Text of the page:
Another western that I thought I’d never really watch or review. I do remember hearing some enthusiasm for the film at art-school, but thought little of it, wanting to explore the classics of the genre more at the time, which to a large extent I have since achieved, now I’ve got a few to revisit. I have since considered catching Young Guns (1988) not really knowing much about the film beyond it looking like a chance to refresh the genre, which was beginning to happen during this period such as Silverado (1985) and Pale Rider (1985) at least Clint Eastwood could be relied upon to deliver. I also saw this as a spin on The Magnificent Seven (1960) formula, bring together a group of gunfighters and send them out to save the day, which isn’t far off what happened, just without the pathos or myth-making magic which it achieved.
What’s achieved is my curiosity being pricked up, which is all you need sometimes to engage with a film. First I was drawn to the late 1980’s music video aesthetic, it was clearly aimed at a young audience who had no real interest in the genre, something for older generations who grew up during its hey-day. During this period there are glimmers of something special coming through. Another point was having the other Martin Sheen son as the lead, as Emilio Estevez was already established in film, compared to the more prominent Charlie Sheen whose actually written out of the film at around the half-way point, which also shows as how much hated being on a horse, staying long enough to get a starring credit and a paycheck.
Looking further a stronger historical connection that I found, helping when I realised that it depicted both Billy the Kid – William H. Boney and L.G.Murphy, who both appeared in Chisum (1970), skewed more for John Wayne‘s lead character during the Lincoln County War (1877-8) one of the many cattle wars of the period. The same events basically unfold but from a more relatable point of view – the young men who knew John Tunstall whose killing, that originally started the war. Instead of Chisum who was rightly worried about Murphy’s increasing ownership in Lincoln County. He’s nowhere to be seen or heard in Young Guns which is either a poor choice historically, or consciously written out to focus on those directly effected by the shooting. Having too many characters to focus on would make it a broader less engaging film.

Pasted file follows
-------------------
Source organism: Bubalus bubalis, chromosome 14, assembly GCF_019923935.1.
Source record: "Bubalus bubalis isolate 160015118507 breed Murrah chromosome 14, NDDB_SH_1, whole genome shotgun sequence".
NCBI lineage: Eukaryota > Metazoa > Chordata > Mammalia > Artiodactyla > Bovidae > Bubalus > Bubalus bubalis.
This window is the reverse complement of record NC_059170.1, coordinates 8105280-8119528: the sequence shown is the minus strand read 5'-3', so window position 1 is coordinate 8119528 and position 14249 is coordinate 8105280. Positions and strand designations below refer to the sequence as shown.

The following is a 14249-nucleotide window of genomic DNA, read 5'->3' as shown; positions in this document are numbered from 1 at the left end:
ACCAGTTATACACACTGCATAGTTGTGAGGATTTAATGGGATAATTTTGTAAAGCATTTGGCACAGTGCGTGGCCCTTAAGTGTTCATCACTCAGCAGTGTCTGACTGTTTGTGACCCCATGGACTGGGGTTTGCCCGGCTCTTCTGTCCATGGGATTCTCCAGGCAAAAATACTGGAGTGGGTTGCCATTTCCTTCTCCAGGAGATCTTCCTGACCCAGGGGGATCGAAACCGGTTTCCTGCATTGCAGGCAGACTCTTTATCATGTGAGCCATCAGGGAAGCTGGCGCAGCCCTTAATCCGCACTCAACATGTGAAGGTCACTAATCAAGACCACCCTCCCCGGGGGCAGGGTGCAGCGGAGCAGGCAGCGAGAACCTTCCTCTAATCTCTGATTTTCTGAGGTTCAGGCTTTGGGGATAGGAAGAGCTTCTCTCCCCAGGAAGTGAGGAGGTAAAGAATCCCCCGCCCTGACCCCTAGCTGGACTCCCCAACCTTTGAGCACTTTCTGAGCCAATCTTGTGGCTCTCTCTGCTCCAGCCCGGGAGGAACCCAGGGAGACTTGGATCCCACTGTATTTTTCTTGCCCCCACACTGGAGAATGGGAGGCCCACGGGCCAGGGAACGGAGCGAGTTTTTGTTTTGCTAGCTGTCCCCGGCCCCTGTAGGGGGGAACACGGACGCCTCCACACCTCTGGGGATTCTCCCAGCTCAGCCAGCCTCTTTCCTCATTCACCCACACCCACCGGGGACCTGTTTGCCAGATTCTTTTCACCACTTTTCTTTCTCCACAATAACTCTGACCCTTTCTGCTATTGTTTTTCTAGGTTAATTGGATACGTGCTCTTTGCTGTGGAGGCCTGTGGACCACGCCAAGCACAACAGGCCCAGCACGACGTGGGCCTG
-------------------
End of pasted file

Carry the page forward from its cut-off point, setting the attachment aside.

With such a young cast who had yet to really make a mark in film it allows these six actors (ignoring Estevez) into careers of some longevity, which did happen for Keifer Sutherland, son of Donald Sutherland, which probably helped during casting. The rest of the cast I can’t say I have really seen before this film. A 50% success rate is still good going though. Placing them in this MTV-esque Western which works in some places and not in others. The music video feel of the film really has dated, the soundtrack really doesn’t work today, it attempt to set the tone but feels out-of-place, it’s neither nostalgic or dramatic, with time it’s just been lost. The casting of Terrance Stamp as John Tunstall just doesn’t work for me. Playing the “Englishman” which is over emphasised at times is really unnecessary for the audience. It’s trying to pit Englishman against Irishmen which really is just circumstance to me, just drop the point and move on. Also Stamp looks very out of place, just delivering his lines without looking awkward on-screen. I think he’s glad he was killed off after 20 minutes. He obviously leave a mark on the men – The Regulators, who start off to war.
Turning to The Regulators as characters themselves who are fully fleshed people who you can engage with. With the emphasis on Billy the Kid the assumed leader post Tunstall’s death, the historical figure that most in the audience would have heard of compared to the cattlemen who are known to those interested in history. For me it comes from reading beyond the films. As a character himself he owns the film and Estevez owns the role, really having fun, making his mark on the role whose being done justice. Looking to Charlie Sheen’s Richard ‘Dick’ Brewer who probably seen as the winger of the group who pushes everyone further before he’s killed off. Two of the Gun’s Josiah Gordon ‘Doc’ Scurlock and Charles ‘Charley’ Bowdre (Kiefer Sutherland and Casey Siemaszko) are given the love interests which don’t take over from the main plot, if anything they make them richer characters, they have more to lose as they reach the finale. I must also touch on the Navajo character ‘Jose’ Chavez y Chavez (Lou Diamond Phillips) whose half Mexican, whose allowed screen-time to discuss the American Holocaust, specifically the massacre at Sand Creek Reservation (1864), despite the fact that he would never have been there, as he wasn’t Cheyenne or Arapaho. Showing how Native American past can be recycled and jumbled to suit a script.